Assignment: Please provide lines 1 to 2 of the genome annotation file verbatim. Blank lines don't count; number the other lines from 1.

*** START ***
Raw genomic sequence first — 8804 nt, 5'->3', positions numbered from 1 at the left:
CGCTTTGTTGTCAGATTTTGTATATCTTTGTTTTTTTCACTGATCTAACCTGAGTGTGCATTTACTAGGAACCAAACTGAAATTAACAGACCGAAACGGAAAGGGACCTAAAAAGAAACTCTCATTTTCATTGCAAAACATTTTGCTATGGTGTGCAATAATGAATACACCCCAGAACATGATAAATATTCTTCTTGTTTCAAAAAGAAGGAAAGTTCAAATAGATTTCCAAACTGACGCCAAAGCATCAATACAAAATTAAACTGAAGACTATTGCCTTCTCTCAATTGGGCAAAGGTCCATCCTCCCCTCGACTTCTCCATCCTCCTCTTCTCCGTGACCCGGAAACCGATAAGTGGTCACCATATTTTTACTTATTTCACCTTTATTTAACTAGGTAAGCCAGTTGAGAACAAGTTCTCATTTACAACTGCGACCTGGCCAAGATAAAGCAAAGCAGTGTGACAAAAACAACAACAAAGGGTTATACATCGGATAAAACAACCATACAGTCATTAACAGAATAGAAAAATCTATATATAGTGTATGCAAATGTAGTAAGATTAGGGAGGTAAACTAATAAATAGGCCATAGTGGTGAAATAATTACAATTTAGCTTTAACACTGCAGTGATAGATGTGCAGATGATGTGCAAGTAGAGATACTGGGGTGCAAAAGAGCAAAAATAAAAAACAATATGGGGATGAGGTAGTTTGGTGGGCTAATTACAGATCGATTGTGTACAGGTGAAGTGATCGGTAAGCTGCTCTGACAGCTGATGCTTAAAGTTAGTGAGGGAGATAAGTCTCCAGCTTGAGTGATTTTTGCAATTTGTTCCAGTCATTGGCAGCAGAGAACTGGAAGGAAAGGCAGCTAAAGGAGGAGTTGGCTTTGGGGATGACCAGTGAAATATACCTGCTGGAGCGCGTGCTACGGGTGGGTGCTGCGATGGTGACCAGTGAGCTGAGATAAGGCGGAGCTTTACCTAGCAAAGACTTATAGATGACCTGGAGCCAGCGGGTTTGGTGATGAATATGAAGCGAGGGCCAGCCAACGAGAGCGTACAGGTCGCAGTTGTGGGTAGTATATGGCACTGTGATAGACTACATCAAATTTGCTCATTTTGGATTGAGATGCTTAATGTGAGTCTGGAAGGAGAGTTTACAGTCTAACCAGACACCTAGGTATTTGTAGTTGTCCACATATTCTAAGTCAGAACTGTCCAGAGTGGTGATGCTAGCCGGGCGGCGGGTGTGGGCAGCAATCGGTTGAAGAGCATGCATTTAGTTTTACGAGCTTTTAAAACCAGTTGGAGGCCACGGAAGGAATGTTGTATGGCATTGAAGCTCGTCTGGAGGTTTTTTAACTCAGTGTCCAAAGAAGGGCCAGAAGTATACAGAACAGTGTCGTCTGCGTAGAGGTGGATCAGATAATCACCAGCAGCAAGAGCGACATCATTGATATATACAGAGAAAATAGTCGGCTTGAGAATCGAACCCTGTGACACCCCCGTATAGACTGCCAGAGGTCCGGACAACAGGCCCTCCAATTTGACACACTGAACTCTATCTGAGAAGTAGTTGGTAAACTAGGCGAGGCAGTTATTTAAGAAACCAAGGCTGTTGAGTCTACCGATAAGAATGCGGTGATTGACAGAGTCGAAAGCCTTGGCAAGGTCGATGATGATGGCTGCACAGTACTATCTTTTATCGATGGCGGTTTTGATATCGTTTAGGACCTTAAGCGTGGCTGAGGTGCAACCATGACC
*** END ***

Raw genomic sequence first — 8804 nt, 5'->3', positions numbered from 1 at the left:
CGCTTTGTTGTCAGATTTTGTATATCTTTGTTTTTTTCACTGATCTAACCTGAGTGTGCATTTACTAGGAACCAAACTGAAATTAACAGACCGAAACGGAAAGGGACCTAAAAAGAAACTCTCATTTTCATTGCAAAACATTTTGCTATGGTGTGCAATAATGAATACACCCCAGAACATGATAAATATTCTTCTTGTTTCAAAAAGAAGGAAAGTTCAAATAGATTTCCAAACTGACGCCAAAGCATCAATACAAAATTAAACTGAAGACTATTGCCTTCTCTCAATTGGGCAAAGGTCCATCCTCCCCTCGACTTCTCCATCCTCCTCTTCTCCGTGACCCGGAAACCGATAAGTGGTCACCATATTTTTACTTATTTCACCTTTATTTAACTAGGTAAGCCAGTTGAGAACAAGTTCTCATTTACAACTGCGACCTGGCCAAGATAAAGCAAAGCAGTGTGACAAAAACAACAACAAAGGGTTATACATCGGATAAAACAACCATACAGTCATTAACAGAATAGAAAAATCTATATATAGTGTATGCAAATGTAGTAAGATTAGGGAGGTAAACTAATAAATAGGCCATAGTGGTGAAATAATTACAATTTAGCTTTAACACTGCAGTGATAGATGTGCAGATGATGTGCAAGTAGAGATACTGGGGTGCAAAAGAGCAAAAATAAAAAACAATATGGGGATGAGGTAGTTTGGTGGGCTAATTACAGATCGATTGTGTACAGGTGAAGTGATCGGTAAGCTGCTCTGACAGCTGATGCTTAAAGTTAGTGAGGGAGATAAGTCTCCAGCTTGAGTGATTTTTGCAATTTGTTCCAGTCATTGGCAGCAGAGAACTGGAAGGAAAGGCAGCTAAAGGAGGAGTTGGCTTTGGGGATGACCAGTGAAATATACCTGCTGGAGCGCGTGCTACGGGTGGGTGCTGCGATGGTGACCAGTGAGCTGAGATAAGGCGGAGCTTTACCTAGCAAAGACTTATAGATGACCTGGAGCCAGCGGGTTTGGTGATGAATATGAAGCGAGGGCCAGCCAACGAGAGCGTACAGGTCGCAGTTGTGGGTAGTATATGGCACTGTGATAGACTACATCAAATTTGCTCATTTTGGATTGAGATGCTTAATGTGAGTCTGGAAGGAGAGTTTACAGTCTAACCAGACACCTAGGTATTTGTAGTTGTCCACATATTCTAAGTCAGAACTGTCCAGAGTGGTGATGCTAGCCGGGCGGCGGGTGTGGGCAGCAATCGGTTGAAGAGCATGCATTTAGTTTTACGAGCTTTTAAAACCAGTTGGAGGCCACGGAAGGAATGTTGTATGGCATTGAAGCTCGTCTGGAGGTTTTTTAACTCAGTGTCCAAAGAAGGGCCAGAAGTATACAGAACAGTGTCGTCTGCGTAGAGGTGGATCAGATAATCACCAGCAGCAAGAGCGACATCATTGATATATACAGAGAAAATAGTCGGCTTGAGAATCGAACCCTGTGACACCCCCGTATAGACTGCCAGAGGTCCGGACAACAGGCCCTCCAATTTGACACACTGAACTCTATCTGAGAAGTAGTTGGTAAACTAGGCGAGGCAGTTATTTAAGAAACCAAGGCTGTTGAGTCTACCGATAAGAATGCGGTGATTGACAGAGTCGAAAGCCTTGGCAAGGTCGATGATGATGGCTGCACAGTACTATCTTTTATCGATGGCGGTTTTGATATCGTTTAGGACCTTAAGCGTGGCTGAGGTGCAACCATGACC